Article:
Census Taking, 1980

February 29, 1980

Report Outline
Controversy Preceding April I
Development of the U.S. Census
Demographic Change and Analysis
Special Focus

Controversy Preceding April I

Effort to Prevent Undercount of Minorities

For the 20th time since the nation's beginning, it will count its people in a decennial census and try to find out where and how they live. About 90 percent of the 80 million households will receive census questionnaires by mail with instructions to return them as close as possible to Census Day, April 1. The remaining people, mostly those in sparsely populated rural areas, will be visited in person by census enumerators. The goal of this massive effort is to provide a statistical portrait from which government and business will make decisions affecting them all. Where people live will determine which states will gain or lose congressional seats. It will also bear on the multi-billion-dollar allocation of federal and state funds to localities, on business plans for plant location and market strategy, on social needs for the aged, the inner city, the rural poor, and on a thousand other matters.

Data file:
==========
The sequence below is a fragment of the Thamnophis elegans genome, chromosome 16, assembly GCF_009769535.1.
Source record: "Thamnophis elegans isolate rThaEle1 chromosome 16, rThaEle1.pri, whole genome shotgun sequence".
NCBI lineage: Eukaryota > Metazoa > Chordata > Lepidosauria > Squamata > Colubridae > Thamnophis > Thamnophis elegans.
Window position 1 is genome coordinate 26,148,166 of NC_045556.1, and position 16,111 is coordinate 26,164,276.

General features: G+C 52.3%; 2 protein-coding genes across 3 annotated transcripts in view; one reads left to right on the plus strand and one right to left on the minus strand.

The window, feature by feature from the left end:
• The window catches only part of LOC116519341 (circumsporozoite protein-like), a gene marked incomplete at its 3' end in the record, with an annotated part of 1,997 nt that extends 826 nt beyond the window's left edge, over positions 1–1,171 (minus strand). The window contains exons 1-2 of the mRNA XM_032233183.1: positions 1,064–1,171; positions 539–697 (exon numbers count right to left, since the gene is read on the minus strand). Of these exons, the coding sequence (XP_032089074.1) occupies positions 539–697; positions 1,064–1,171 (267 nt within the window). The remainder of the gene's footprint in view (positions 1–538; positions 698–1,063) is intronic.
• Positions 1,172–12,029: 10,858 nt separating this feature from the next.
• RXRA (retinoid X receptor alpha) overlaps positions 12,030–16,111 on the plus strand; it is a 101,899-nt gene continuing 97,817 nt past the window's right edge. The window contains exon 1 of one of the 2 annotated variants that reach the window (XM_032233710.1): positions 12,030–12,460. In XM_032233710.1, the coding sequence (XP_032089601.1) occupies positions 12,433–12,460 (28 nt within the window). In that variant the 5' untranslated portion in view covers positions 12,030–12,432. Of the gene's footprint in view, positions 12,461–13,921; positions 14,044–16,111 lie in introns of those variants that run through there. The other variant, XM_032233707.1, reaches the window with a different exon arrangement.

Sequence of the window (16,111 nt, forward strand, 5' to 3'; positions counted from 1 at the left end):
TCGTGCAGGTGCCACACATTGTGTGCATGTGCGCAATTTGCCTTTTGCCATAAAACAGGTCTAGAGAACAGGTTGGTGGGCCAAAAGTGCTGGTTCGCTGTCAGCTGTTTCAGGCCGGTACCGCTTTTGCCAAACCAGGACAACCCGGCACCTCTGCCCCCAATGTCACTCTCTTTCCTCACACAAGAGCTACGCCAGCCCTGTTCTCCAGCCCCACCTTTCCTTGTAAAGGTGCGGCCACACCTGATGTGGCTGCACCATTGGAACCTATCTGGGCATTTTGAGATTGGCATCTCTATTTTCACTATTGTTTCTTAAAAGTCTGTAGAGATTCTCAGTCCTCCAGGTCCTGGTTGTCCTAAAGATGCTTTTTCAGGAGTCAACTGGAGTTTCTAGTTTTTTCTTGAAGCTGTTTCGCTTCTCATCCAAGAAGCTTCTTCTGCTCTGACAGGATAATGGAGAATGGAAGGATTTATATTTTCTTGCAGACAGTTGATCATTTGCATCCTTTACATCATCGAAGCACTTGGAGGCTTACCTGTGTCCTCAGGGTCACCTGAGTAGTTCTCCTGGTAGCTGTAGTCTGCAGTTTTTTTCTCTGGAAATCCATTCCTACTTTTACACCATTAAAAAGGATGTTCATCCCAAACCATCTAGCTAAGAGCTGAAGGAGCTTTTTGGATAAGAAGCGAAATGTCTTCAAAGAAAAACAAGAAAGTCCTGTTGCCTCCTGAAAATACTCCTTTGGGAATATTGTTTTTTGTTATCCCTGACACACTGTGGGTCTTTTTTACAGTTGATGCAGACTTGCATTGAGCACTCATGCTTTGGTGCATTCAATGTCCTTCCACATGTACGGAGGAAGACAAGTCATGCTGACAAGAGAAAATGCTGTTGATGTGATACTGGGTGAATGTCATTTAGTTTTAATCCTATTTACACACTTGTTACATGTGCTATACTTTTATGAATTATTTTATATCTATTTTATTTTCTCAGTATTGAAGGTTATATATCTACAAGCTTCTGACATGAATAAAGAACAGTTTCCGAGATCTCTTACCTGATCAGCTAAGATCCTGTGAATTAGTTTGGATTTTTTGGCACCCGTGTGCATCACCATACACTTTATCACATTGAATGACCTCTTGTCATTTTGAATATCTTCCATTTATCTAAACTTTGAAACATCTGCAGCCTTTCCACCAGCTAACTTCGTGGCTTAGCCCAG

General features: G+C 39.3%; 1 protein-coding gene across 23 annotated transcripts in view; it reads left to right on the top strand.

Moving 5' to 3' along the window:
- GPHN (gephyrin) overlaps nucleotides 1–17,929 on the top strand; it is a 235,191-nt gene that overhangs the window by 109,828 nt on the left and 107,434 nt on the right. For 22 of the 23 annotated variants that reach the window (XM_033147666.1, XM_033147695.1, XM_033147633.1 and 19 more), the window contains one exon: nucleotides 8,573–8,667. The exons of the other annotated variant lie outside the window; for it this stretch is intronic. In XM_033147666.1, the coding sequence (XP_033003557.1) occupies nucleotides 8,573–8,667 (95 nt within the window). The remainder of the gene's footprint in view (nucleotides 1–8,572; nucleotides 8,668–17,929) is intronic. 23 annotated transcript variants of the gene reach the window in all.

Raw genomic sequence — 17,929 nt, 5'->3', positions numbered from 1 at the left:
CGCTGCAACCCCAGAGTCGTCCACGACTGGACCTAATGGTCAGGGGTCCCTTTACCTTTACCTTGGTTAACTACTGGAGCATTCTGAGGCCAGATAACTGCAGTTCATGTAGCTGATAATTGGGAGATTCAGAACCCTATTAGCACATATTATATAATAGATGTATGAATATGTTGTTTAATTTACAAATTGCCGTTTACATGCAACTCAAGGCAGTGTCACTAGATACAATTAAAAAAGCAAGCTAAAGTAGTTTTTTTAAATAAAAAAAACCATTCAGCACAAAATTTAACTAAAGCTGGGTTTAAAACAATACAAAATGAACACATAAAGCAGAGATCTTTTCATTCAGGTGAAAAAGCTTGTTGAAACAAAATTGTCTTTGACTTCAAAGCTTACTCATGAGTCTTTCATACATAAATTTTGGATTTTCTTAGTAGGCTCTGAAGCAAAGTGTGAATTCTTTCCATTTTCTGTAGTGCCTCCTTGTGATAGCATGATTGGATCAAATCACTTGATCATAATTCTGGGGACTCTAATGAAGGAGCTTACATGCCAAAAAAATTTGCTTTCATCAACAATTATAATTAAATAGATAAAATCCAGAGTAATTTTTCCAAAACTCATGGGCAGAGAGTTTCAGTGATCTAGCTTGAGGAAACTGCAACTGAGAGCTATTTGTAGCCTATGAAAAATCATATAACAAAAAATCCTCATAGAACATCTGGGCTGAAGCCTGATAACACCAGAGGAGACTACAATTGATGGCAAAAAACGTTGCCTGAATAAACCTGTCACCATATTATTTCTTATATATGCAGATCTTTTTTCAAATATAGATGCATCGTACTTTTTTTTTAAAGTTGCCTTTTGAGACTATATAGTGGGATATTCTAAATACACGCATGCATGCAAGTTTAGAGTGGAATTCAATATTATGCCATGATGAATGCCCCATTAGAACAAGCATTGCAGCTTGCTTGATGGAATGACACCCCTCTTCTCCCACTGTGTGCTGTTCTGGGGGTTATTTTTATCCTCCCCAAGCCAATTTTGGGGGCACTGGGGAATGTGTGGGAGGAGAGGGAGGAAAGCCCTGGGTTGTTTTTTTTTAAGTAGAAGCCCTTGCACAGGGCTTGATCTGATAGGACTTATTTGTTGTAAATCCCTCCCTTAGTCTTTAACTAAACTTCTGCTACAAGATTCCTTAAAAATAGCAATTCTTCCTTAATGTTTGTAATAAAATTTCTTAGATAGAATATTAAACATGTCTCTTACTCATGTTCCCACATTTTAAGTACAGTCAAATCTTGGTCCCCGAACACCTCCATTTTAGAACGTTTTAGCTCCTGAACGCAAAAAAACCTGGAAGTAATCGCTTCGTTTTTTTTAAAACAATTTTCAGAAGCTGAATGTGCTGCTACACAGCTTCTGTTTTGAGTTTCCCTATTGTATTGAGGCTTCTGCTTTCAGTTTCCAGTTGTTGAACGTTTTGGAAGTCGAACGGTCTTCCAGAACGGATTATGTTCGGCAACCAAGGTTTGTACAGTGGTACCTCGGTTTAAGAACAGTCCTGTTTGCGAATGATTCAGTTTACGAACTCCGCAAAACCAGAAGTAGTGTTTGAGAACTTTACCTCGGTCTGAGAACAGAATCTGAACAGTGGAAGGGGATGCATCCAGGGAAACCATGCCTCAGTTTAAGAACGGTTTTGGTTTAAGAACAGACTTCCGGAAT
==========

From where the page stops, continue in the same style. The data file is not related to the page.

While complete, accurate and reliable statistical knowledge is essential for all of those purposes, the Census Bureau by its own admission has been unable in past censuses to find and count every man, woman and child. Census officials do not expect a perfect score this year either, but they hope to improve on their 1970 record. They estimate that 5.3 million people, 2.5 percent of the population, did not get counted that year. Even that was an improvement over 1950 and 1960.

The bureau is mounting a special effort to count members of minority groups, which accounted for a disproportionately large segment of those missed 10 years ago. Census officials have estimated that 7.7 percent of all blacks were missed in 1970, compared to only 1.9 percent of the whites. The rate of undercount for black men is believed to have been nearly 10 percent. Although estimates of other ethnic and racial groups are less accurate, it is agreed that Hispanics and Asian-Americans were also undercounted.

ISSUE TRACKER for Related Reports
May 03, 2019  The 2020 Census Updated
May 14, 2010  Census Controversy
May 01, 1998  Census 2000
Mar. 10, 1989  1990 Census: Undercounting Minorities
Feb. 29, 1980  Census Taking, 1980
Mar. 18, 1970  Census Taking, 1970
Civil Rights: African Americans